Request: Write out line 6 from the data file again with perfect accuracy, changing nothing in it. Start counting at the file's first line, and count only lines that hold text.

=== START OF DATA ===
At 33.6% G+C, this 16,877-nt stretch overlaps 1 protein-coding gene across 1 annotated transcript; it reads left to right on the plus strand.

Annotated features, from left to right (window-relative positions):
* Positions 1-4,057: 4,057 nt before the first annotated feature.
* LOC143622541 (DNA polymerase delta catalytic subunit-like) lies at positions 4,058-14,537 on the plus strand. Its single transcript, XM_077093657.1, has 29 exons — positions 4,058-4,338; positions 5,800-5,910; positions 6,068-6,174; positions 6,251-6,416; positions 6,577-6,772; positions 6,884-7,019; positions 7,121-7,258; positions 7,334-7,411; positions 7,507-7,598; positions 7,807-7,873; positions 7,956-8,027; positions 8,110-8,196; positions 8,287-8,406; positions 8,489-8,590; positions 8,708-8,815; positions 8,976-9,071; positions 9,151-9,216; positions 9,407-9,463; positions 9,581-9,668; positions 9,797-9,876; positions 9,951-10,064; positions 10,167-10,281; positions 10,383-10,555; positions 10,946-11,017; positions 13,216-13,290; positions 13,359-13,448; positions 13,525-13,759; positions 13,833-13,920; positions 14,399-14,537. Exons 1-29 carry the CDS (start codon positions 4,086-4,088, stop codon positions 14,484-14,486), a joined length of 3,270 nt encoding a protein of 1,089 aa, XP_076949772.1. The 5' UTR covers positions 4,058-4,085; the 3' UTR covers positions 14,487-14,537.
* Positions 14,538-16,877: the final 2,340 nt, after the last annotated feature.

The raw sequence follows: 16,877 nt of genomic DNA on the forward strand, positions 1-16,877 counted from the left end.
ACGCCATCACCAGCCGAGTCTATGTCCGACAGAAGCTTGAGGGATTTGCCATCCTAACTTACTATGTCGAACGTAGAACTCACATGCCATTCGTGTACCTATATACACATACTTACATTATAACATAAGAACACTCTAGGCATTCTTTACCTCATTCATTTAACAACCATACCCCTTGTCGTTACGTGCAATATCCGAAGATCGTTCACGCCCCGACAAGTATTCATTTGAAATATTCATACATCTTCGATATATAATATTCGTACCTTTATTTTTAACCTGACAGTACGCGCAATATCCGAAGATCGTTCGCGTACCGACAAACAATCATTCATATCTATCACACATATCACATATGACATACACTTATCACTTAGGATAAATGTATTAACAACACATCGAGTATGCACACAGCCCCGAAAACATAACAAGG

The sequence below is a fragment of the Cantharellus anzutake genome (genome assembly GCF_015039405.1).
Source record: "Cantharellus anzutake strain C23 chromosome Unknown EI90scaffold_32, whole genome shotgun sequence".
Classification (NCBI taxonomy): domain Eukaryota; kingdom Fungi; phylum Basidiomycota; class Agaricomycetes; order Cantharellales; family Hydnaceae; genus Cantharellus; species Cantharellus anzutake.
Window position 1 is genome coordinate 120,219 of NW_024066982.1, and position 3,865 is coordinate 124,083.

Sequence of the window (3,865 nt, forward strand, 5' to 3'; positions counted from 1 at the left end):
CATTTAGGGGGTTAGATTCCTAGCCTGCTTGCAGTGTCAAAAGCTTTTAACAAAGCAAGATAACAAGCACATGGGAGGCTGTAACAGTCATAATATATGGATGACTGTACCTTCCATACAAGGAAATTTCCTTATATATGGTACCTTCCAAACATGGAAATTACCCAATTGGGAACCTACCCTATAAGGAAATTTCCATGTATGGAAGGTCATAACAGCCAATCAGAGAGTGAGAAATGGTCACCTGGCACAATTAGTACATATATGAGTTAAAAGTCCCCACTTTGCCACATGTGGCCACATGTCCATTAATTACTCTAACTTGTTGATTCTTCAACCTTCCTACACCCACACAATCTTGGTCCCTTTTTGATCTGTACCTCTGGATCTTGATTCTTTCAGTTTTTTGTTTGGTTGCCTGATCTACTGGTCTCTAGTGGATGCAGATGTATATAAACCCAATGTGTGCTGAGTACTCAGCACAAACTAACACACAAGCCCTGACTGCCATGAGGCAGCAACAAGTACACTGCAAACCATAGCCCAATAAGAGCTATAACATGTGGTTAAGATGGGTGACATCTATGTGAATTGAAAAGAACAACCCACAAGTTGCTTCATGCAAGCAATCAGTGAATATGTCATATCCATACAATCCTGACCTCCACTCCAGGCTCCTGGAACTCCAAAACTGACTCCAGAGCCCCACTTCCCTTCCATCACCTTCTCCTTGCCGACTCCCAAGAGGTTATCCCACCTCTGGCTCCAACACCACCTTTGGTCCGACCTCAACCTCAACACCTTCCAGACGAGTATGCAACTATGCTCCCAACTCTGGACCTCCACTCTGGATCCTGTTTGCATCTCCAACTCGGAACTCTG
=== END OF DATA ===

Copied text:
The raw sequence follows: 16,877 nt of genomic DNA on the forward strand, positions 1-16,877 counted from the left end.